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Duncan Talks School Improvement, Stimulus, and Education Department Culture

By Alyson Klein — May 29, 2009 2 min read

Secretary of Education Arne Duncan got to use his favorite word again in a speech this morning when he said he wants states and districts to take “dramatic” steps to overhaul schools that are struggling to meet the goals of the No Child Left Behind Act.

He talked about how, as superintendent in Chicago, he closed the city’s lowest-performing schools and brought in all new staff, resulting in significant academic gains.

But in a wide-ranging speech at the National Press Club in Washington, Duncan said that there’s a shortage of folks out there—among states, districts, and even innovative non-profits—who know how to reshape foundering schools.

“I can count on one hand the number of turnaround specialists doing this work,” he said.

There is already $3 billion for school improvement included as part of the economic stimulus package, and Duncan is pushing for another $1.5 billion in the fiscal year 2010 budget. Some experts have told me that, while that money is great, they’re not sure it will necessarily be put to good use because districts also need expertise to help fix chronically underperforming schools.

Duncan also acknowledged that the $100 billion in stimulus funding for education may have an uneven impact in states, since some, such as California, will still have to make drastic cuts, while others, such as South Dakota, will get an enormous windfall.

But he said that shouldn’t preclude states that are in the red from taking steps to overhaul schools.

“In a time of crisis, you have to look very carefully at how you are spending the money,” he said. “States that have been hardest hit” may be well-positioned to advance reforms, he added. “This is a huge test of leadership.”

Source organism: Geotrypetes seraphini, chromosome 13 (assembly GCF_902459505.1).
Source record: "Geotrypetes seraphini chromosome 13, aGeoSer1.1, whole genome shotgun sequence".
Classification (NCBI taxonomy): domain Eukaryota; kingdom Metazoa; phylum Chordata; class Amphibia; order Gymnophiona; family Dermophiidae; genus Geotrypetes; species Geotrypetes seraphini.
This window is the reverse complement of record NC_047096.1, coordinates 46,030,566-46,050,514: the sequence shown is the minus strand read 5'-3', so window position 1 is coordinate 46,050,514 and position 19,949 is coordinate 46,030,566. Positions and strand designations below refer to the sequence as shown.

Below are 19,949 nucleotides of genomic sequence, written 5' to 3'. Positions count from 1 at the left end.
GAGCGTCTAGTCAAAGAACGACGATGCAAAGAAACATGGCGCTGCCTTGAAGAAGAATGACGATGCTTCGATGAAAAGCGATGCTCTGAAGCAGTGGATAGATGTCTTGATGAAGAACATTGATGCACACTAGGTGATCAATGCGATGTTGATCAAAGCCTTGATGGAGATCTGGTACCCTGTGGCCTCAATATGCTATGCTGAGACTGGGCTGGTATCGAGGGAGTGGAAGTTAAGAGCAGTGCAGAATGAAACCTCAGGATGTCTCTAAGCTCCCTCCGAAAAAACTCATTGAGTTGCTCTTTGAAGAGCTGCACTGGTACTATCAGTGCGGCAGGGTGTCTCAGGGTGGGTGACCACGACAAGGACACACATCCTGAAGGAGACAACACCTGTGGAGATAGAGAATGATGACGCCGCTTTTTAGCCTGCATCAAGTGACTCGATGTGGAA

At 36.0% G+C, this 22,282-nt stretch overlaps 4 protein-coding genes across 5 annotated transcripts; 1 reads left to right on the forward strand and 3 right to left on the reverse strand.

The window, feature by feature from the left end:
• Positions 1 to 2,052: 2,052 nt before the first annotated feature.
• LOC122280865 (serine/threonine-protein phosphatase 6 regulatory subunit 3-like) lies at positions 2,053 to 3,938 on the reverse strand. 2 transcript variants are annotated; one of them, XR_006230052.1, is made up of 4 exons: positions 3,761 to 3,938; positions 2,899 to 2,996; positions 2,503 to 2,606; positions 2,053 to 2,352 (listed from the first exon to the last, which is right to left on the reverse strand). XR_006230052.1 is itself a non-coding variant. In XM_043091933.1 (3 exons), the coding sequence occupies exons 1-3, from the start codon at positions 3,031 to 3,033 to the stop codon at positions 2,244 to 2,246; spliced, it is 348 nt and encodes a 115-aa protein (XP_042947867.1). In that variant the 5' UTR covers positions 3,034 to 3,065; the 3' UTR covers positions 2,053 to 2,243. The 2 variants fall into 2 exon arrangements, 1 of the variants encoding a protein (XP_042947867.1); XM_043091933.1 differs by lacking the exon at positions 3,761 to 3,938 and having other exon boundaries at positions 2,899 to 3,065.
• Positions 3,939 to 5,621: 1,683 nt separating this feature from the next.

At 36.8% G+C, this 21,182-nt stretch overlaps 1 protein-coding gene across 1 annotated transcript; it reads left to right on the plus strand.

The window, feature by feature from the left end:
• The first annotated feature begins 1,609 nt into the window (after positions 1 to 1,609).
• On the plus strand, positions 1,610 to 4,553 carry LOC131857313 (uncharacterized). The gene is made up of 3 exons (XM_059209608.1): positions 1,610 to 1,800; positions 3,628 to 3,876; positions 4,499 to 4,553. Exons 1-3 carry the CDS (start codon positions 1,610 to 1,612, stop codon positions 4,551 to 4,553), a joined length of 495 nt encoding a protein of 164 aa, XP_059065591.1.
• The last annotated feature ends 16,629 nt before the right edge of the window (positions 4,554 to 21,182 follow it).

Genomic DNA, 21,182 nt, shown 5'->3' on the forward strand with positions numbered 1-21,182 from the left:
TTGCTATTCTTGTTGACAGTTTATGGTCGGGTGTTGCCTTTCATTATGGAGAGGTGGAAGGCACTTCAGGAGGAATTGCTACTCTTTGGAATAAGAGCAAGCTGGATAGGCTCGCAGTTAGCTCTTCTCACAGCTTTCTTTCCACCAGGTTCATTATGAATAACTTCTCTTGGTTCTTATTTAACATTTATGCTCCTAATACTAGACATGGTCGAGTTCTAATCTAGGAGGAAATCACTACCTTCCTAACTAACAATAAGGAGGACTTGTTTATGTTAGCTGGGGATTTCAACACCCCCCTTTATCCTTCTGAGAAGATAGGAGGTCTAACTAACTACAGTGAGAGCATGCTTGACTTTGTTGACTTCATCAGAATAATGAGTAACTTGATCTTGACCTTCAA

Today’s was the latest in a series of tough-talk speeches by Duncan about the need to turn around low-performing schools, with the implication that states and districts that don’t take the hint may be left out of the running for some of the $5 billion in Race to the Top and innovation grant money he will be doling out.

Duncan said he hadn’t expected that so many states would drag their feet in applying for the first round of fiscal stabilization funding in the stimulus package. He said the Education Department hasn’t come up with a contingency plan in case states don’t finish their applications by the July deadline, since he expects them all to be complete by then.

“I don’t think that’s going to be much of a problem,” he said.

Duncan was also asked about his efforts to improve Education Department’s culture, after the department ranked near the bottom of a survey of the best places to work in the federal government. (The survey was taken before the Obama administration took office.)

He said that he will try to create the kind of collegial, professional working climate that he would like schools across the country to adopt.

If the department doesn’t rise in the rankings, “you can hold me accountable,” he said.

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